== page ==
• government securities; and
    • temporary investments of new capital.
  2. no more than 25 per cent may be represented by securities (other than those that count favourably toward the 75 per cent asset test);
  3. the value of any single non-REIT issuer’s security may not exceed 5 per cent of the value of the entity’s total assets;
  4. the entity may not own more than 10 per cent of the vote or value of any single non-REIT issuer’s outstanding securities unless it is a straight debt security or otherwise excepted;
  5. no more than 20 per cent of the value of the entity’s total assets  may be represented by stock or other securities in its TRSs; and
  6. no more than 25 per cent of the value of the entity’s total assets may be represented by ‘nonqualified publicly offered REIT debt instruments’, as defined in the Internal Revenue Code.

 

An entity’s stock and securities in a TRS are exempt from the 5 per cent and 10 per cent asset tests described in (3) and (4).

Significantly, there is no Internal Revenue Code requirement for a REIT’s investment real estate to be diversified, although portfolio diversification is sometimes a requirement, found in bilateral income tax treaties with the United States, for reducing the cross-border withholding upon a REIT dividend paid to a non-US investor resident in a treaty country. In practice, most all public REITs are well diversified, but some private REITs invest in single properties.

‘Real property’ for this purpose includes inherently permanent structures, structural components thereof, and certain intangible assets that are inseparable from, and derive their value from, such real property. ‘Real property’ may also include air rights, water rights, and natural products of the land, such as crops and timber prior to harvesting. For further discussion of the types of real property that may be owned by a REIT, see Ponda, ‘REIT Taxation Developments’, Boston Tax Forum (1 May 2017).

Distributions

What are the basic distribution requirements for a REIT?

In order to qualify for taxation as a REIT under the Internal Revenue Code, an entity’s distribution must be sufficiently large and timely so as to contemporaneously (or nearly contemporaneously) distribute to shareholders all (or nearly all) of its taxable income and any accumulated earnings and profits inherited from regular (non-REIT) corporations.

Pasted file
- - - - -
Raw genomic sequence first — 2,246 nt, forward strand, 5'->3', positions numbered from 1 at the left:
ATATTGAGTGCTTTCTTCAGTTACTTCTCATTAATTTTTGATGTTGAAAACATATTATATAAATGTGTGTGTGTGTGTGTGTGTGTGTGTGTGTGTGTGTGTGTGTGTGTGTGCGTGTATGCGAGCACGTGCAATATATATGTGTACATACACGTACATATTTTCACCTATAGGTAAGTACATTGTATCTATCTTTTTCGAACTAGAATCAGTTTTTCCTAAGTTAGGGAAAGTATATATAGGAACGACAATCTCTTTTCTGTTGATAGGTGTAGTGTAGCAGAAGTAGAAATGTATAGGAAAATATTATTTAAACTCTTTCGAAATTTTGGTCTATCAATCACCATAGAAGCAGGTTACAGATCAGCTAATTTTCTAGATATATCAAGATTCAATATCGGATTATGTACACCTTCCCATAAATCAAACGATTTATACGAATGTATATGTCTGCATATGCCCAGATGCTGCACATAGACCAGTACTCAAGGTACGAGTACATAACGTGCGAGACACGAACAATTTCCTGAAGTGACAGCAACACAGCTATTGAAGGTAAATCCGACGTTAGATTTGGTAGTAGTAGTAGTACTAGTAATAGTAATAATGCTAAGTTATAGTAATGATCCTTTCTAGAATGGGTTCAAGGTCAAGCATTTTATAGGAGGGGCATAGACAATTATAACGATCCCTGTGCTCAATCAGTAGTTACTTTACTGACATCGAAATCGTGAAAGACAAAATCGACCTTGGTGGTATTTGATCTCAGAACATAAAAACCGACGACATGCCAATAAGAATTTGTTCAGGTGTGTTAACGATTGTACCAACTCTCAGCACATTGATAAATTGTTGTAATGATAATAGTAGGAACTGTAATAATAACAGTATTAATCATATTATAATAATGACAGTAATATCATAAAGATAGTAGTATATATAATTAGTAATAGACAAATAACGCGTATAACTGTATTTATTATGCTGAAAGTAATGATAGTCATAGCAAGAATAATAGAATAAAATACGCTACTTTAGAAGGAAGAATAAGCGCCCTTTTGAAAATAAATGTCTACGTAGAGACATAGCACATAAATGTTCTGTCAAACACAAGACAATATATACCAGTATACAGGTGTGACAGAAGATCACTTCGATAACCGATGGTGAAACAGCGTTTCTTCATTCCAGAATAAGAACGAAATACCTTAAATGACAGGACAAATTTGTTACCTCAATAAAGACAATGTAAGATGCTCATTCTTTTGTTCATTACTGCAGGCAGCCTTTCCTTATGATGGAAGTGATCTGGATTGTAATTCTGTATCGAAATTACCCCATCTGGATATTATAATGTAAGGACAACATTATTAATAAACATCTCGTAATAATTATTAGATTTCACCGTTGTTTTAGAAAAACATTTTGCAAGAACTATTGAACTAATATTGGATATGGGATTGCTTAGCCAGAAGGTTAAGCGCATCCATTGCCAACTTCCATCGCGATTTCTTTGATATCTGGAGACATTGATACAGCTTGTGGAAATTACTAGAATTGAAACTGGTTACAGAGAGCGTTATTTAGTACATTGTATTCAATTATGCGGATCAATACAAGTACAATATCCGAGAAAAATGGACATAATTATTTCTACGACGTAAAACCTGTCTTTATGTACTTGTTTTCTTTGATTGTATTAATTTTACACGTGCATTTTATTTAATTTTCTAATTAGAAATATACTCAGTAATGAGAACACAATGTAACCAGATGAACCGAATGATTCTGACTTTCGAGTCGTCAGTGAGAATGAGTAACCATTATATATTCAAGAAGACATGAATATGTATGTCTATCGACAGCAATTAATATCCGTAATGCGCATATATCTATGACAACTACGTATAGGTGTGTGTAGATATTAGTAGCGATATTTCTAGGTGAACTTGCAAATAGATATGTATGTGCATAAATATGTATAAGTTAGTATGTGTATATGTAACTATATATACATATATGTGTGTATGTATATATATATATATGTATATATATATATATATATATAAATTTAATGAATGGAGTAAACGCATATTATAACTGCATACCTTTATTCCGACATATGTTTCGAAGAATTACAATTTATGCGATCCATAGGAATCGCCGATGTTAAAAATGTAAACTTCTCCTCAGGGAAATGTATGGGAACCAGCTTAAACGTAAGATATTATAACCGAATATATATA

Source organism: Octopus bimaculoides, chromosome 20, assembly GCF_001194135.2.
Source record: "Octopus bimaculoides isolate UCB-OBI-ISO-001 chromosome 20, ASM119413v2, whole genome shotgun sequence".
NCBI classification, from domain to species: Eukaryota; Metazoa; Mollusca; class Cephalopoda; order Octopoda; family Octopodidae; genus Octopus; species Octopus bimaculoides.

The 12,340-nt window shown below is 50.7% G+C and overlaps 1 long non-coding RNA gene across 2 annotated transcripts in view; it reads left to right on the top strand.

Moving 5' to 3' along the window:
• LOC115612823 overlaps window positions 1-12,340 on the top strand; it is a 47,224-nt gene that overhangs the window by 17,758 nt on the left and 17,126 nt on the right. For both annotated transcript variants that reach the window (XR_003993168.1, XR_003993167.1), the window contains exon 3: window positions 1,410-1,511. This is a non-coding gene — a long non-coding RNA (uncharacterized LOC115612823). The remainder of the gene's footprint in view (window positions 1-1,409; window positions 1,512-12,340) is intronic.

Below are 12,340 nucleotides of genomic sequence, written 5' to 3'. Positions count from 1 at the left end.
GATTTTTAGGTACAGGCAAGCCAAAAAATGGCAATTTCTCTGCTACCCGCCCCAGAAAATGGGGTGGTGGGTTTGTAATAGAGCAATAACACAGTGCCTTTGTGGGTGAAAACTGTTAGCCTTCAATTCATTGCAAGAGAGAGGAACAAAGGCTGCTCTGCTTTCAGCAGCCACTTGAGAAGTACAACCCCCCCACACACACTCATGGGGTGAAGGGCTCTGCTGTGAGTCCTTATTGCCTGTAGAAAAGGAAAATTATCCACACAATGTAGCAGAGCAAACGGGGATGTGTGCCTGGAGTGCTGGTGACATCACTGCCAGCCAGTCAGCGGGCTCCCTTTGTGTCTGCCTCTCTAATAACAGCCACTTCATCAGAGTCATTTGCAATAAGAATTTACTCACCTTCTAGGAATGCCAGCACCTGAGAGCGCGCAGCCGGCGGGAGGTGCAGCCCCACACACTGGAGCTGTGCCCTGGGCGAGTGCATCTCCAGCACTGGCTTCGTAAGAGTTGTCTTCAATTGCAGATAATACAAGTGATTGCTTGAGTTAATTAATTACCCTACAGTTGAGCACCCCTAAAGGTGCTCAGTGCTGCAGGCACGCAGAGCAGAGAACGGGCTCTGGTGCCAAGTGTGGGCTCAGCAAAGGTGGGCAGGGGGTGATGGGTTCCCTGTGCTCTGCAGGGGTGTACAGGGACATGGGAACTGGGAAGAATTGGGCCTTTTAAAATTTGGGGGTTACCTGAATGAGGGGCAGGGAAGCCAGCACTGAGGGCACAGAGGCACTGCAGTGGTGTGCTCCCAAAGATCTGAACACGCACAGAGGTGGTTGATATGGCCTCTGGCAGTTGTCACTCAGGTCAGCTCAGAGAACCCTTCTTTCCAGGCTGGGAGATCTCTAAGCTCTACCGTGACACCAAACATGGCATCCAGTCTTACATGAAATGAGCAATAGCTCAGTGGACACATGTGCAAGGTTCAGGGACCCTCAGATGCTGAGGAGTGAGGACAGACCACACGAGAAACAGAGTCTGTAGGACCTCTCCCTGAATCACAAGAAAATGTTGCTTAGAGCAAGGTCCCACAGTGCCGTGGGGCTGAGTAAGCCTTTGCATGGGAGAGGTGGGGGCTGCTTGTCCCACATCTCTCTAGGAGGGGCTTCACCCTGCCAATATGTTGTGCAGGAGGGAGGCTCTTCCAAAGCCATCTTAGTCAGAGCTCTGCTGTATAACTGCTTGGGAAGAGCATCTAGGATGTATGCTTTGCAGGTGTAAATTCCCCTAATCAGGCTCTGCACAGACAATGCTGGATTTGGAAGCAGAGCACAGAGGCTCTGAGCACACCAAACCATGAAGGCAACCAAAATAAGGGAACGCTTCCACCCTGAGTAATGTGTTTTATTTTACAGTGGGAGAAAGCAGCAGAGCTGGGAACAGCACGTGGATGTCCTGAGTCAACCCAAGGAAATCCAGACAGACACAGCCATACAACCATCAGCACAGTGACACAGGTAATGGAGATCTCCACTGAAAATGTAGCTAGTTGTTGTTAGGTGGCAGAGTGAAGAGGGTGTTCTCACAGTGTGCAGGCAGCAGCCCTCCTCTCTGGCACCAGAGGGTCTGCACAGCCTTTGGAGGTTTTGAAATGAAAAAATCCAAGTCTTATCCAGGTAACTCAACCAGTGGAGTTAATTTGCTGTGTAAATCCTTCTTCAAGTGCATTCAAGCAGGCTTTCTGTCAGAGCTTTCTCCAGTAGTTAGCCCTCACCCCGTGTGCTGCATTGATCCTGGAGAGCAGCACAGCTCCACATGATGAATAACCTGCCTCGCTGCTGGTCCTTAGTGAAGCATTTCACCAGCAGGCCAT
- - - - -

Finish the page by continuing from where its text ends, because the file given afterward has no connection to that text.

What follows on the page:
In particular, a REIT is required to make annual distributions (other than capital gain dividends) to its shareholders in an amount at least equal to the excess of:

  • the sum of:
    • 90 per cent of its ‘real estate investment trust taxable income’;
    • 90 per cent of its net income after tax from property received in foreclosure; and
    • 100 per cent of any accumulated earnings and profits inherited from regular (non-REIT) corporations, over:
  • the amount by which its non-cash income (eg, imputed rental income or income from transactions inadvertently failing to qualify as like-kind exchanges) exceeds 5 per cent of its ‘real estate investment trust taxable income’.

 

For these purposes, a REIT’s ‘real estate investment trust taxable income’, as defined in the Internal Revenue Code, is computed without regard to the dividends paid deduction and the REIT’s net capital gain. Esoteric (and thus often overlooked) rules regarding net interest expense, net operating loss carryovers, passive activity loss and at-risk rules for certain REITs closely held by institutional investors, and similar loss limitation rules may lead to a REIT having a higher amount of ‘real estate investment trust taxable income’ (and thus a concomitant higher distribution requirement) than it may anticipate.